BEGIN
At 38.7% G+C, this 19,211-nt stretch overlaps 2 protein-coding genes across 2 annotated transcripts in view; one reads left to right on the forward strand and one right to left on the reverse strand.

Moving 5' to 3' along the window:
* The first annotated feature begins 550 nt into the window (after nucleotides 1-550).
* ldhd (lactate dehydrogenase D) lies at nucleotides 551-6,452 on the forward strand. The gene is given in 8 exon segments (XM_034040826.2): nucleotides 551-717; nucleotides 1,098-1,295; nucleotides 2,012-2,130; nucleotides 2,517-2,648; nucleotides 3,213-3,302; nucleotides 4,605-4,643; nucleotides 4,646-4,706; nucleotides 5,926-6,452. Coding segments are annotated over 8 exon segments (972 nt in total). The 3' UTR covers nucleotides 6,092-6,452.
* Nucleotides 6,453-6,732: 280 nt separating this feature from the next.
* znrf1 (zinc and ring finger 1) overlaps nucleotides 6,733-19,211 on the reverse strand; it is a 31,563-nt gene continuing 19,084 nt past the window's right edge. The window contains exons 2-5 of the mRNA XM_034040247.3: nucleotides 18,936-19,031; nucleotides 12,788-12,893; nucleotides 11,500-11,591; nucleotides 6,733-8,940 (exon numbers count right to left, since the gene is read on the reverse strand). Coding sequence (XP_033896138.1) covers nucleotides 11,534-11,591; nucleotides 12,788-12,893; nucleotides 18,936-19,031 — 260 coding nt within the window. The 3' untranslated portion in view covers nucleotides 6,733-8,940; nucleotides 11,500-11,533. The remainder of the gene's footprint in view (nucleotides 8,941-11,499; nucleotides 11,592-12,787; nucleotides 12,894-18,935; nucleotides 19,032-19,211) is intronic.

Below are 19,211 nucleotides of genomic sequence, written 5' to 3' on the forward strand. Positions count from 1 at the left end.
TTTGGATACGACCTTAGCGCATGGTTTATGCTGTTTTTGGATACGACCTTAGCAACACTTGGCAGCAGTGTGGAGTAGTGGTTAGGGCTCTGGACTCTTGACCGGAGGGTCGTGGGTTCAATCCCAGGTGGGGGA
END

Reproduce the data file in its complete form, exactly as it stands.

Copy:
At 38.7% G+C, this 19,211-nt stretch overlaps 2 protein-coding genes across 2 annotated transcripts in view; one reads left to right on the forward strand and one right to left on the reverse strand.

Moving 5' to 3' along the window:
* The first annotated feature begins 550 nt into the window (after nucleotides 1-550).
* ldhd (lactate dehydrogenase D) lies at nucleotides 551-6,452 on the forward strand. The gene is given in 8 exon segments (XM_034040826.2): nucleotides 551-717; nucleotides 1,098-1,295; nucleotides 2,012-2,130; nucleotides 2,517-2,648; nucleotides 3,213-3,302; nucleotides 4,605-4,643; nucleotides 4,646-4,706; nucleotides 5,926-6,452. Coding segments are annotated over 8 exon segments (972 nt in total). The 3' UTR covers nucleotides 6,092-6,452.
* Nucleotides 6,453-6,732: 280 nt separating this feature from the next.
* znrf1 (zinc and ring finger 1) overlaps nucleotides 6,733-19,211 on the reverse strand; it is a 31,563-nt gene continuing 19,084 nt past the window's right edge. The window contains exons 2-5 of the mRNA XM_034040247.3: nucleotides 18,936-19,031; nucleotides 12,788-12,893; nucleotides 11,500-11,591; nucleotides 6,733-8,940 (exon numbers count right to left, since the gene is read on the reverse strand). Coding sequence (XP_033896138.1) covers nucleotides 11,534-11,591; nucleotides 12,788-12,893; nucleotides 18,936-19,031 — 260 coding nt within the window. The 3' untranslated portion in view covers nucleotides 6,733-8,940; nucleotides 11,500-11,533. The remainder of the gene's footprint in view (nucleotides 8,941-11,499; nucleotides 11,592-12,787; nucleotides 12,894-18,935; nucleotides 19,032-19,211) is intronic.

Below are 19,211 nucleotides of genomic sequence, written 5' to 3' on the forward strand. Positions count from 1 at the left end.
TTTGGATACGACCTTAGCGCATGGTTTATGCTGTTTTTGGATACGACCTTAGCAACACTTGGCAGCAGTGTGGAGTAGTGGTTAGGGCTCTGGACTCTTGACCGGAGGGTCGTGGGTTCAATCCCAGGTGGGGGA